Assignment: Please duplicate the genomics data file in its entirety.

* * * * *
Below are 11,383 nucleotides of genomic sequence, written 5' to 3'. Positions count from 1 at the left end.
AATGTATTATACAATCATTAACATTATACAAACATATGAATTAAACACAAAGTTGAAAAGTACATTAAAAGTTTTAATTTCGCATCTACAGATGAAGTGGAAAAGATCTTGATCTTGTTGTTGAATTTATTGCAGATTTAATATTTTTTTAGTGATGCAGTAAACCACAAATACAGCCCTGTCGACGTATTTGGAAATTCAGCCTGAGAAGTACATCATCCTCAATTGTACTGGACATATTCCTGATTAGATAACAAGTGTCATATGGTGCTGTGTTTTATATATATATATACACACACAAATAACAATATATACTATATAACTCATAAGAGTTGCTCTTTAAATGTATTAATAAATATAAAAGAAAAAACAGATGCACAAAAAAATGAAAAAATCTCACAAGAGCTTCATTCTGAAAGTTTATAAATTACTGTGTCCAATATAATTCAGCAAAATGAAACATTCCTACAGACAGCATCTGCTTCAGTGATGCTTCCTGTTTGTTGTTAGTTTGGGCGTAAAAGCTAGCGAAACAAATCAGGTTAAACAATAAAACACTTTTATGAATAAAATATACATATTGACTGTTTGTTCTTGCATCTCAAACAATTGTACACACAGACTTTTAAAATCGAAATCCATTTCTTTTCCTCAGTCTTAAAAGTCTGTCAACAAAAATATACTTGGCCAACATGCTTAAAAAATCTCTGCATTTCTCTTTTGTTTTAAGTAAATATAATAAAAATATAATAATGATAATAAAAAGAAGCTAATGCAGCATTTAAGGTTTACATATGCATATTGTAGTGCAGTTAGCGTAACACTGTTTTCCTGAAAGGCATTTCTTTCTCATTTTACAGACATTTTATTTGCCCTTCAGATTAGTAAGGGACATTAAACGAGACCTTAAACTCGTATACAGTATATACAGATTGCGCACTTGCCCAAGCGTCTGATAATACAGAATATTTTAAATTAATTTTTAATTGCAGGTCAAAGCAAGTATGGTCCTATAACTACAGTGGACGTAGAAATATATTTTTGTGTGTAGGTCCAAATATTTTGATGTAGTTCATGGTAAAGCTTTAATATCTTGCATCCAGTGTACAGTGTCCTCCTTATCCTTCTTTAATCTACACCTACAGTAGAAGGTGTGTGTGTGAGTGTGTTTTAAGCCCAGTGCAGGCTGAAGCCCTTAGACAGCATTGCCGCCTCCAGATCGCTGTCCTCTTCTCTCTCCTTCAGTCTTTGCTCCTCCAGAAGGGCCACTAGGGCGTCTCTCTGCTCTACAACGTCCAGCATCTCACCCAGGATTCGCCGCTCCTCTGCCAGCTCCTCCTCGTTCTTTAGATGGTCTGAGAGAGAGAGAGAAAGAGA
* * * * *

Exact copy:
Below are 11,383 nucleotides of genomic sequence, written 5' to 3'. Positions count from 1 at the left end.
AATGTATTATACAATCATTAACATTATACAAACATATGAATTAAACACAAAGTTGAAAAGTACATTAAAAGTTTTAATTTCGCATCTACAGATGAAGTGGAAAAGATCTTGATCTTGTTGTTGAATTTATTGCAGATTTAATATTTTTTTAGTGATGCAGTAAACCACAAATACAGCCCTGTCGACGTATTTGGAAATTCAGCCTGAGAAGTACATCATCCTCAATTGTACTGGACATATTCCTGATTAGATAACAAGTGTCATATGGTGCTGTGTTTTATATATATATATACACACACAAATAACAATATATACTATATAACTCATAAGAGTTGCTCTTTAAATGTATTAATAAATATAAAAGAAAAAACAGATGCACAAAAAAATGAAAAAATCTCACAAGAGCTTCATTCTGAAAGTTTATAAATTACTGTGTCCAATATAATTCAGCAAAATGAAACATTCCTACAGACAGCATCTGCTTCAGTGATGCTTCCTGTTTGTTGTTAGTTTGGGCGTAAAAGCTAGCGAAACAAATCAGGTTAAACAATAAAACACTTTTATGAATAAAATATACATATTGACTGTTTGTTCTTGCATCTCAAACAATTGTACACACAGACTTTTAAAATCGAAATCCATTTCTTTTCCTCAGTCTTAAAAGTCTGTCAACAAAAATATACTTGGCCAACATGCTTAAAAAATCTCTGCATTTCTCTTTTGTTTTAAGTAAATATAATAAAAATATAATAATGATAATAAAAAGAAGCTAATGCAGCATTTAAGGTTTACATATGCATATTGTAGTGCAGTTAGCGTAACACTGTTTTCCTGAAAGGCATTTCTTTCTCATTTTACAGACATTTTATTTGCCCTTCAGATTAGTAAGGGACATTAAACGAGACCTTAAACTCGTATACAGTATATACAGATTGCGCACTTGCCCAAGCGTCTGATAATACAGAATATTTTAAATTAATTTTTAATTGCAGGTCAAAGCAAGTATGGTCCTATAACTACAGTGGACGTAGAAATATATTTTTGTGTGTAGGTCCAAATATTTTGATGTAGTTCATGGTAAAGCTTTAATATCTTGCATCCAGTGTACAGTGTCCTCCTTATCCTTCTTTAATCTACACCTACAGTAGAAGGTGTGTGTGTGAGTGTGTTTTAAGCCCAGTGCAGGCTGAAGCCCTTAGACAGCATTGCCGCCTCCAGATCGCTGTCCTCTTCTCTCTCCTTCAGTCTTTGCTCCTCCAGAAGGGCCACTAGGGCGTCTCTCTGCTCTACAACGTCCAGCATCTCACCCAGGATTCGCCGCTCCTCTGCCAGCTCCTCCTCGTTCTTTAGATGGTCTGAGAGAGAGAGAGAAAGAGA